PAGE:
Retailers big and small are looking for ways to move this season’s inventory to generate cash to survive. But it’s still important to design retail deals that will help, not hurt, your business.
You may be tempted now more than ever to offer steep discounts or added value to purchases to drive sales while your store is closed and stay-at-home orders are in place. Even luxury apparel retailers that rarely discount are resorting to markdowns to clear their unsold spring inventory. And consumers’ inboxes are flooded with messages for free shipping, percentages or dollars off, rewards for frequent purchase, BOGO (buy one, get one free), contests, coupons and multi-buys (two for the price of one).
Sales promotions like these can help clear away merchandise that’s getting staler by the day as it sits on the shelves in your closed store. But even now, promotional events that are not run wisely can have a negative impact on your store’s reputation and your bottom line. It remains true that when smaller retailers overuse discounting, there is a danger that customers will become accustomed to paying a discounted price and be hard to convince to buy anything from you at full price—even when discretionary spending picks back up. Instead, The Business of Fashion recommends “a strategic approach to discounting, where fire-sale reactions are traded for a disciplined attitude [that] could help brands fare the crisis.”
Secrets of Successful Promotions
That’s why the foundational elements of a successful promotion hold true even during these challenging times—with one main caveat, says retail strategist Georganne Bender, of Kizer & Bender. “A lot depends on people coming into your store, and right now people can’t come to your store.” Still, by planning ahead, thinking creatively, properly tracking results, and offering promotional sales and virtual events that target the correct clients, you can mimic some of the benefits of in-store promotions and avoid doing damage to your business. Stay true to these principles, but remain flexible and open to adapt and you will survive.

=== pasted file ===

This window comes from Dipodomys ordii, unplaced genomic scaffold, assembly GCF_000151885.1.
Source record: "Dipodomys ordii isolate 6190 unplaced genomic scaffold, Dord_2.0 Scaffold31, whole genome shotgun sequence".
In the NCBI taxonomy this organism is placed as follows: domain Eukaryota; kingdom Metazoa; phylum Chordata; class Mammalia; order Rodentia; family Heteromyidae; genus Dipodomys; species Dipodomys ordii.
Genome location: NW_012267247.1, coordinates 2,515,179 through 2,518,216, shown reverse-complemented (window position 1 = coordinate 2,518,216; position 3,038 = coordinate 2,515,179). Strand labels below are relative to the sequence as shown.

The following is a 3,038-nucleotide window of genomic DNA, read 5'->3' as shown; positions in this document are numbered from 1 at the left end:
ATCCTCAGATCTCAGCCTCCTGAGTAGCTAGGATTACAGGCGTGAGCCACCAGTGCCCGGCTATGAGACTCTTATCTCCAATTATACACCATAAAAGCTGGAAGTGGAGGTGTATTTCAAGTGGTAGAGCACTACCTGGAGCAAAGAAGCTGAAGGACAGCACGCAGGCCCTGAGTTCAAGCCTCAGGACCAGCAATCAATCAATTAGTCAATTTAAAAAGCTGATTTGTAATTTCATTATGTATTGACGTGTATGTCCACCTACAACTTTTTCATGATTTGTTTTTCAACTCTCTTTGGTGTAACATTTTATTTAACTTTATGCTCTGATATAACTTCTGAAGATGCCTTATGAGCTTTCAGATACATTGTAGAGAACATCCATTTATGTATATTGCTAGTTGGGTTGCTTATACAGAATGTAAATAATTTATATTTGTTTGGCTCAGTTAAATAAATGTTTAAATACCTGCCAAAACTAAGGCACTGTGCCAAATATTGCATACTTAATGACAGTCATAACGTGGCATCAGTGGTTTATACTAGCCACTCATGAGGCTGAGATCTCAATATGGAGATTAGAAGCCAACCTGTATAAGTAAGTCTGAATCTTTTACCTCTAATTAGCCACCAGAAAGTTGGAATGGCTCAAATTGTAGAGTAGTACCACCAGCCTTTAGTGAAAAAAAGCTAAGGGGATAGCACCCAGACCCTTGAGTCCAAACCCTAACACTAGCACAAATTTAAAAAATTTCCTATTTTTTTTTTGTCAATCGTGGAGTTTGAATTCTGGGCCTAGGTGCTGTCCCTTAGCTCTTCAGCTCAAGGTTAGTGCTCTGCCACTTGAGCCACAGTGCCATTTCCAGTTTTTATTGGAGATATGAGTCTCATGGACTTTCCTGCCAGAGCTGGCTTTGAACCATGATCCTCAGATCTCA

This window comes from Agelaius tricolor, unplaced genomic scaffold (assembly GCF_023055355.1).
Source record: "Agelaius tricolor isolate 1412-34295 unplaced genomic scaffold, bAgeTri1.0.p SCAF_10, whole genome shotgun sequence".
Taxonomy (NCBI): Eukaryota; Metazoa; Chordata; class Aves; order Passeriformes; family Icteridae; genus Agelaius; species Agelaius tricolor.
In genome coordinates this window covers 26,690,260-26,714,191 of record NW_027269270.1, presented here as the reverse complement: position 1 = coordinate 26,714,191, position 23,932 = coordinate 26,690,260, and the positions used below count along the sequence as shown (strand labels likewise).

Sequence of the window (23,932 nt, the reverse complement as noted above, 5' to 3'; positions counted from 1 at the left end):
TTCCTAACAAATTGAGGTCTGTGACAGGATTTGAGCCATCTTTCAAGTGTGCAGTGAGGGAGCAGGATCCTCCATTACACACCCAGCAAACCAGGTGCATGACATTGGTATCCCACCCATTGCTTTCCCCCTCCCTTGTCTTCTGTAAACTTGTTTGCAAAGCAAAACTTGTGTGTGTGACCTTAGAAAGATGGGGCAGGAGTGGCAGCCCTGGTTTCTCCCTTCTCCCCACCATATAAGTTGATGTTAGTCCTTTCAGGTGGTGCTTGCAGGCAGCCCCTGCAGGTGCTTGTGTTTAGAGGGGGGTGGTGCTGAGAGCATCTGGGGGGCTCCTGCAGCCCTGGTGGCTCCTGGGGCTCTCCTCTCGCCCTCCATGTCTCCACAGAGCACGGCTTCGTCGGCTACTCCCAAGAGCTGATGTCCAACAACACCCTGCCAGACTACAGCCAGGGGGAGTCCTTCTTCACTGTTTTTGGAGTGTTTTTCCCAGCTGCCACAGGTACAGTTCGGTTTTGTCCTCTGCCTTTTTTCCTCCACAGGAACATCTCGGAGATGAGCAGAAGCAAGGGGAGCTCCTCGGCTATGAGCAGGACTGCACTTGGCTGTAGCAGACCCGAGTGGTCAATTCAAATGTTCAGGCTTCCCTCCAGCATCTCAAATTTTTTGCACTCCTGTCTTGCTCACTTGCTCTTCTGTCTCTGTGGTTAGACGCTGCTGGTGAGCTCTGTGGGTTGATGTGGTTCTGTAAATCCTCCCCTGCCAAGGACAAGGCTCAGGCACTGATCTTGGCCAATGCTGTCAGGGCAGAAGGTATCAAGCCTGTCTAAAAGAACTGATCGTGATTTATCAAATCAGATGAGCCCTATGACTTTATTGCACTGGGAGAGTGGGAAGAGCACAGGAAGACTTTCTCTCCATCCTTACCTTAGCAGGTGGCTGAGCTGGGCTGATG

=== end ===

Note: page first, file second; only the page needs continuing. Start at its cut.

Learn to adapt.
Holly Bertucci, owner of The Dance Bag in Modesto, CA, runs a spring sale each April. It’s one of the annual events that her customers look forward to—and a source of revenue she depends on. Bertucci says that once she realized she would be forced to close her store, she reached out to her POS system, Lightspeed, and signed up for an e-commerce site. “Quickly—in four days—I set up our online selling,” she says. “We’ve been wanting to do that for a long time and just hadn’t bit the bullet.” She was able to use images and product descriptions from vendors’ websites for almost every product in stock. “I went to their websites and got approval to use what they use,” she says. And certain manufacturers who don’t usually allow online sales of their products made an exception because of the stay-at-home order.
With The Dance Bag’s new site in place, Bertucci was able to hold her annual spring sale, which features 20 percent off dancewear, shoes and accessories. While this year’s event was not as successful as those in past years, Bertucci says she was able to bring in money to cover the rent and other bills.
Even before her big spring sale, Bertucci ran a quick promotion to boost revenues. “We offered a code for 15 percent off when we first launched the new website,” she adds. “I just needed to get some revenue in. Starting in the first week of March, we were already pretty slow and I needed to be able to get an April rent payment made. Our location didn’t allow any type of break for us, so it was a little stressful making sure we had enough for rent.”